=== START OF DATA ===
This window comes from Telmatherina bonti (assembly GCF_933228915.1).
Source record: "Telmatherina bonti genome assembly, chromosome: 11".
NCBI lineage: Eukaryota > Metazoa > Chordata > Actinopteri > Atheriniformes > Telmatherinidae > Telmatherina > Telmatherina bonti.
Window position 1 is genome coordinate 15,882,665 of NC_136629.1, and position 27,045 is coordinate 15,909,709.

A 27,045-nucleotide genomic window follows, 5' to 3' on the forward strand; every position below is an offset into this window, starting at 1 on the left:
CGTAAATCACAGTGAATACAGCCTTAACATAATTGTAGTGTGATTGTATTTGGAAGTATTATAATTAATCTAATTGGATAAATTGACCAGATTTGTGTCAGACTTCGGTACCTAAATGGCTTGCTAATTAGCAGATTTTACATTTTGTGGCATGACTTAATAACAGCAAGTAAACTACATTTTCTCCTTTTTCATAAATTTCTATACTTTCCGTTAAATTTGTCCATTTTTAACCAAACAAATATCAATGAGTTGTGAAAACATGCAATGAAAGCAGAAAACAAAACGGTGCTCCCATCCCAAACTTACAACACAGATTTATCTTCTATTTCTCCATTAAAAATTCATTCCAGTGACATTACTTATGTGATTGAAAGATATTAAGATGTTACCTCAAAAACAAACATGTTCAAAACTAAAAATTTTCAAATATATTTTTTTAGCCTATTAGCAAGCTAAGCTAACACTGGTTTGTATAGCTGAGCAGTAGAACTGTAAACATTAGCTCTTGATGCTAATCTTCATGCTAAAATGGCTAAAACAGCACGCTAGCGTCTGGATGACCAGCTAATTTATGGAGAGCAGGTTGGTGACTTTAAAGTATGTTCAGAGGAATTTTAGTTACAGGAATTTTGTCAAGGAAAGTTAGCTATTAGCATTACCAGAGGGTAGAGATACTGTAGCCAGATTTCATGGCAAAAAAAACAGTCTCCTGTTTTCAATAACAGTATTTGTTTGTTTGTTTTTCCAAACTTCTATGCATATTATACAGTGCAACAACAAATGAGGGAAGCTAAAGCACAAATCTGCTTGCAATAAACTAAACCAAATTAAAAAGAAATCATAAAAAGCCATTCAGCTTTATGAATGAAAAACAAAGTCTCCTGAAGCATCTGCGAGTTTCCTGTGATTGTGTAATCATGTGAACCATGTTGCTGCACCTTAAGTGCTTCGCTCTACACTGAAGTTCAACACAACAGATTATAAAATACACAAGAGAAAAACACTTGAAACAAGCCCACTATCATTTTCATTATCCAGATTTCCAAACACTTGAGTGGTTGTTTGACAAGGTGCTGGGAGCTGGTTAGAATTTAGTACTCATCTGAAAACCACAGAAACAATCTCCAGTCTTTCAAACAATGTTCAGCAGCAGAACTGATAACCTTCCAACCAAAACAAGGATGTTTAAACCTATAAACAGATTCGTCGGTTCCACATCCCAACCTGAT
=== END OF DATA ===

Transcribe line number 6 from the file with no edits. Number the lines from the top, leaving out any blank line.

CGTAAATCACAGTGAATACAGCCTTAACATAATTGTAGTGTGATTGTATTTGGAAGTATTATAATTAATCTAATTGGATAAATTGACCAGATTTGTGTCAGACTTCGGTACCTAAATGGCTTGCTAATTAGCAGATTTTACATTTTGTGGCATGACTTAATAACAGCAAGTAAACTACATTTTCTCCTTTTTCATAAATTTCTATACTTTCCGTTAAATTTGTCCATTTTTAACCAAACAAATATCAATGAGTTGTGAAAACATGCAATGAAAGCAGAAAACAAAACGGTGCTCCCATCCCAAACTTACAACACAGATTTATCTTCTATTTCTCCATTAAAAATTCATTCCAGTGACATTACTTATGTGATTGAAAGATATTAAGATGTTACCTCAAAAACAAACATGTTCAAAACTAAAAATTTTCAAATATATTTTTTTAGCCTATTAGCAAGCTAAGCTAACACTGGTTTGTATAGCTGAGCAGTAGAACTGTAAACATTAGCTCTTGATGCTAATCTTCATGCTAAAATGGCTAAAACAGCACGCTAGCGTCTGGATGACCAGCTAATTTATGGAGAGCAGGTTGGTGACTTTAAAGTATGTTCAGAGGAATTTTAGTTACAGGAATTTTGTCAAGGAAAGTTAGCTATTAGCATTACCAGAGGGTAGAGATACTGTAGCCAGATTTCATGGCAAAAAAAACAGTCTCCTGTTTTCAATAACAGTATTTGTTTGTTTGTTTTTCCAAACTTCTATGCATATTATACAGTGCAACAACAAATGAGGGAAGCTAAAGCACAAATCTGCTTGCAATAAACTAAACCAAATTAAAAAGAAATCATAAAAAGCCATTCAGCTTTATGAATGAAAAACAAAGTCTCCTGAAGCATCTGCGAGTTTCCTGTGATTGTGTAATCATGTGAACCATGTTGCTGCACCTTAAGTGCTTCGCTCTACACTGAAGTTCAACACAACAGATTATAAAATACACAAGAGAAAAACACTTGAAACAAGCCCACTATCATTTTCATTATCCAGATTTCCAAACACTTGAGTGGTTGTTTGACAAGGTGCTGGGAGCTGGTTAGAATTTAGTACTCATCTGAAAACCACAGAAACAATCTCCAGTCTTTCAAACAATGTTCAGCAGCAGAACTGATAACCTTCCAACCAAAACAAGGATGTTTAAACCTATAAACAGATTCGTCGGTTCCACATCCCAACCTGAT